Migraines are known to become more severe when the sufferer is exposed to light, sound, scent, or physical exertion. They typically continue for at least four hours and sometimes even for days.
What are the most common causes of headaches?
The discomfort of a headache is caused by messages passing between your brain, blood vessels, and the nerves in the surrounding area. Many mechanisms combine to activate certain nerves. This in turn influences the muscles and blood vessels, resulting in a headache. Your brain receives pain signals from these nerves, which is the cause of your headache.
Different types of headache areas
Headache on the back of the head and the neck
You may have a Cervicogenic headache if your headaches start in the neck and move to the back of your head. A Cervicogenic headache is a secondary headache. This means it comes from something else that is wrong with your body. You might find that your headaches get worse when you move your neck in certain ways. Or when you put pressure on certain spots on your neck.
If you have pain that starts at the base of your skull and moves up, it could be occipital neuralgia. It is a rare type of chronic headache. Pain from occipital neuralgia can come on quickly and last for a few seconds to a few minutes.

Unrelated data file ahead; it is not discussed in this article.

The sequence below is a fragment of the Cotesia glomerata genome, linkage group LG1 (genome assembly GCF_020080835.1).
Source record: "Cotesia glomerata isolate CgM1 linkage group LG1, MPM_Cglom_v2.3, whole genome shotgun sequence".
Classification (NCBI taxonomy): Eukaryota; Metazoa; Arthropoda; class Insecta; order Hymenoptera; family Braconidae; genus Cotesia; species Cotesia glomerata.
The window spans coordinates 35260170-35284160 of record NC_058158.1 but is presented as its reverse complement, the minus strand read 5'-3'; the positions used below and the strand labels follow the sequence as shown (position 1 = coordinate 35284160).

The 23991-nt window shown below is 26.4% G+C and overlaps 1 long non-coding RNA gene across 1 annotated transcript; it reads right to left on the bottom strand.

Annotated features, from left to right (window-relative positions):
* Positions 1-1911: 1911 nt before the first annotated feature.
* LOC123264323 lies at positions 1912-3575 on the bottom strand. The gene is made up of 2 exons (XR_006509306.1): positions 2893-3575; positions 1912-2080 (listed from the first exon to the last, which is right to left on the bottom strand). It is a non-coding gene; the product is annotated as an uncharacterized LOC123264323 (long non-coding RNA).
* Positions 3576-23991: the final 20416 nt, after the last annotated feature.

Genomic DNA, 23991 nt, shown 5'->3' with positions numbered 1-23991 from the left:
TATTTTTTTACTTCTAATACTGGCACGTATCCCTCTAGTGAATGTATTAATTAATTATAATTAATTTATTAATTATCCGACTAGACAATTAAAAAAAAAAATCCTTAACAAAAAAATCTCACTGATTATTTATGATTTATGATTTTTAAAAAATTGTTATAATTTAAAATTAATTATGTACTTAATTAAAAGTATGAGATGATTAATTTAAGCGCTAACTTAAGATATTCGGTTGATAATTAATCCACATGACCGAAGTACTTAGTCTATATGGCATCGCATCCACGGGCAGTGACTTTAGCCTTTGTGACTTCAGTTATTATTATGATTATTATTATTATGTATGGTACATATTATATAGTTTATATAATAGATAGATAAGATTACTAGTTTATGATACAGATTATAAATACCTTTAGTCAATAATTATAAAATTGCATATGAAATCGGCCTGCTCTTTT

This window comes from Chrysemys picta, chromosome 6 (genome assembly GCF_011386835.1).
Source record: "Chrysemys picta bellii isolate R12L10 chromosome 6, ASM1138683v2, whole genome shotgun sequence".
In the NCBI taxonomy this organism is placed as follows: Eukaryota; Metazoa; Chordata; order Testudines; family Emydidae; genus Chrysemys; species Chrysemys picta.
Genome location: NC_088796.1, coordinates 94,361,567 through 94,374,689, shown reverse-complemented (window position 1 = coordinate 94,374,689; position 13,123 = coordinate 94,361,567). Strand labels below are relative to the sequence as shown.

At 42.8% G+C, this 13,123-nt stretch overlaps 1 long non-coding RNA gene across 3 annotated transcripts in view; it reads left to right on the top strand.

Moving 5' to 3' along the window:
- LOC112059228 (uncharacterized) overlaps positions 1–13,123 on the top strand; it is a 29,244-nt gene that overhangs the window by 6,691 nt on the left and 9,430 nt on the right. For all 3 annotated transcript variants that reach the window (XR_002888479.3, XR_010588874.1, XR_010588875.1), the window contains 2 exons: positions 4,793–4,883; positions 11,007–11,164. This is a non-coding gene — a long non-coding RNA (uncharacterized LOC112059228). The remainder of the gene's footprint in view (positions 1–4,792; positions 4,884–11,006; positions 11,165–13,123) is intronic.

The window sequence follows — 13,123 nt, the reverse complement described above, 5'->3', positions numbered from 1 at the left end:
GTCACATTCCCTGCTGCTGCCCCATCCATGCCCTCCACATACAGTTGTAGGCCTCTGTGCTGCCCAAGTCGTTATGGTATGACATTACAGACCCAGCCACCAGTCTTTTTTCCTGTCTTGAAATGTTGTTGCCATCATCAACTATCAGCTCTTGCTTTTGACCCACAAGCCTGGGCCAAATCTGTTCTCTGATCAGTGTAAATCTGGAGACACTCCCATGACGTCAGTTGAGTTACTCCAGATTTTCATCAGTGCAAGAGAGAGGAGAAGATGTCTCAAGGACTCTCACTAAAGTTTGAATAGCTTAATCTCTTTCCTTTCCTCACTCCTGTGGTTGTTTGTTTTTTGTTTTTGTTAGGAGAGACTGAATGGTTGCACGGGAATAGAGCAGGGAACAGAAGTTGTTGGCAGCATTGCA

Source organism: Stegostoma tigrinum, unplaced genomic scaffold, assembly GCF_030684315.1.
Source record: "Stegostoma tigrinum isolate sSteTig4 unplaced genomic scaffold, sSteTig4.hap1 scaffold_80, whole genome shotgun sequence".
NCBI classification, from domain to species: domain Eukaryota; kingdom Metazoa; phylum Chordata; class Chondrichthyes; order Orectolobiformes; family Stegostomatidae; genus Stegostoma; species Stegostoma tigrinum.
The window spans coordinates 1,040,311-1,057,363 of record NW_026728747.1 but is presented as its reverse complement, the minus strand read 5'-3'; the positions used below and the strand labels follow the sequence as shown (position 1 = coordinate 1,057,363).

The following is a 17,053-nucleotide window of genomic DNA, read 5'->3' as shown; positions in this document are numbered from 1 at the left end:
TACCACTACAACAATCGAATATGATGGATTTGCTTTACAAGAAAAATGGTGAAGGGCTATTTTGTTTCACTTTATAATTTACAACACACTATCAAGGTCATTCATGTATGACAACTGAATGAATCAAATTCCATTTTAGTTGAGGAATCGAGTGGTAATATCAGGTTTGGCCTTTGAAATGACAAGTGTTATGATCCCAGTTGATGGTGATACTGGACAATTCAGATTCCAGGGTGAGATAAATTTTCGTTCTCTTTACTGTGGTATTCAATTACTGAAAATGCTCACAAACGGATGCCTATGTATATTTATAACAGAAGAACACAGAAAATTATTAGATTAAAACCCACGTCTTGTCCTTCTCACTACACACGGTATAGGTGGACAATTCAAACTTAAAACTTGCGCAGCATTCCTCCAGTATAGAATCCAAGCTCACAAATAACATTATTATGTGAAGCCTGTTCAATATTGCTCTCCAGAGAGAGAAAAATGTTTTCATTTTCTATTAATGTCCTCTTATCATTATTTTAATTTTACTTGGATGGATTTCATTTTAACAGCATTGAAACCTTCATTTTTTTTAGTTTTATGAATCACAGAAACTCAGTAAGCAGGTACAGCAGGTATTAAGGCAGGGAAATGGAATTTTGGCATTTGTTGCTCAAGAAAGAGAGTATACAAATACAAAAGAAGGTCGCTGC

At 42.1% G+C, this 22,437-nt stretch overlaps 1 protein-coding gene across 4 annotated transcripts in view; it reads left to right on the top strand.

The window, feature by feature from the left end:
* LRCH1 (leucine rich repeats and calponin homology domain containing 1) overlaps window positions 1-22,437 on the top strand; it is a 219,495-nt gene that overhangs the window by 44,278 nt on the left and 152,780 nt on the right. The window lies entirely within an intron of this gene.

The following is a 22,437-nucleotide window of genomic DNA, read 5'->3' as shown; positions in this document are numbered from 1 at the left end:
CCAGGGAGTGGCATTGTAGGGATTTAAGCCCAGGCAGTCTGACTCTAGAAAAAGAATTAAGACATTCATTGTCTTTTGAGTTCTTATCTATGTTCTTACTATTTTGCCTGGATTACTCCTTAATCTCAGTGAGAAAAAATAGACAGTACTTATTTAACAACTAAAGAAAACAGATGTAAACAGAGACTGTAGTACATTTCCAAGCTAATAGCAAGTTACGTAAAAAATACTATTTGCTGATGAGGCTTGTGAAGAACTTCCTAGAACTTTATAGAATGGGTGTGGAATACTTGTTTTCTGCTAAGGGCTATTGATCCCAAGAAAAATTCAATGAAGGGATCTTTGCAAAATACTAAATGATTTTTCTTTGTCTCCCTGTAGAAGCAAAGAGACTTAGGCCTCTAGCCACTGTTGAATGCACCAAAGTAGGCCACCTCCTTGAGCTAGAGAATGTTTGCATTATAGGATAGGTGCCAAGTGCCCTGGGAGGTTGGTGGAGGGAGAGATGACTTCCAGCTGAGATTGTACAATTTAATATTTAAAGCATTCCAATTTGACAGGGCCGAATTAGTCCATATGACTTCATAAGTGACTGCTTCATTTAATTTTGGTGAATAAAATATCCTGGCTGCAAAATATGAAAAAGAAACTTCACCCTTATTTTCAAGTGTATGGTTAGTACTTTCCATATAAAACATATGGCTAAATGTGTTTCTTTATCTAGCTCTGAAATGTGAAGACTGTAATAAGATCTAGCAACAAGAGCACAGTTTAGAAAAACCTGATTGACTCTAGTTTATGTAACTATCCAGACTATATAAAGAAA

Headache on top of the head
Sinusitis is often known as a sinus headache. It arises when the sinus passageways behind your eyes, nose, cheeks, and forehead get clogged. It is uncommon and frequently mistaken for a tension headache or a migraine. Contrary to popular belief, weather changes are a typical trigger for migraines.
Headaches on the left side of the head
Cluster headaches are one of the more severe types of headaches. Cluster headaches are so named because they frequently occur in groups. They can reoccur anywhere from one to eight attacks per day. They frequently take place at the same time of year every year or two.
You may feel discomfort in and around your eye. It may also spread down your neck, cheek, nose, temple, or shoulder—typically just on one side.
Home remedies to Get Rid of Headaches at home
Take Some Magnesium
Get Adequate Sleep
Try To get rid of Foods That Are High in Histamine
Use Essential Oils
Applying a Cold Compress to the Ache Will Help
Relax with Yoga
Sip Some Ginger Tea
Frequent headaches hurt many people, so it's important to find natural and effective ways to treat them. However, you can consider taking a vitamin B complex medication. It is a very common, safe, and effective way to ease headache pain.
Note: When you talk to your doctor about your headaches and how they make you feel, keep a record. A record of symptoms, durations, and locations can get a more accurate diagnosis.
We hope that this blog has helped you understand your headaches better. Listen to them better next time to avoid making them worse in your ignorance.
The Author :
Dr. Sunil Khattri
Dr Sunil Khattri MBBS, MS(General Surgery), LLB, is a Medical doctor and is a practicing Advocate in the Supreme Court of India and National Consumer Disputes Redressal Commission, New Delhi.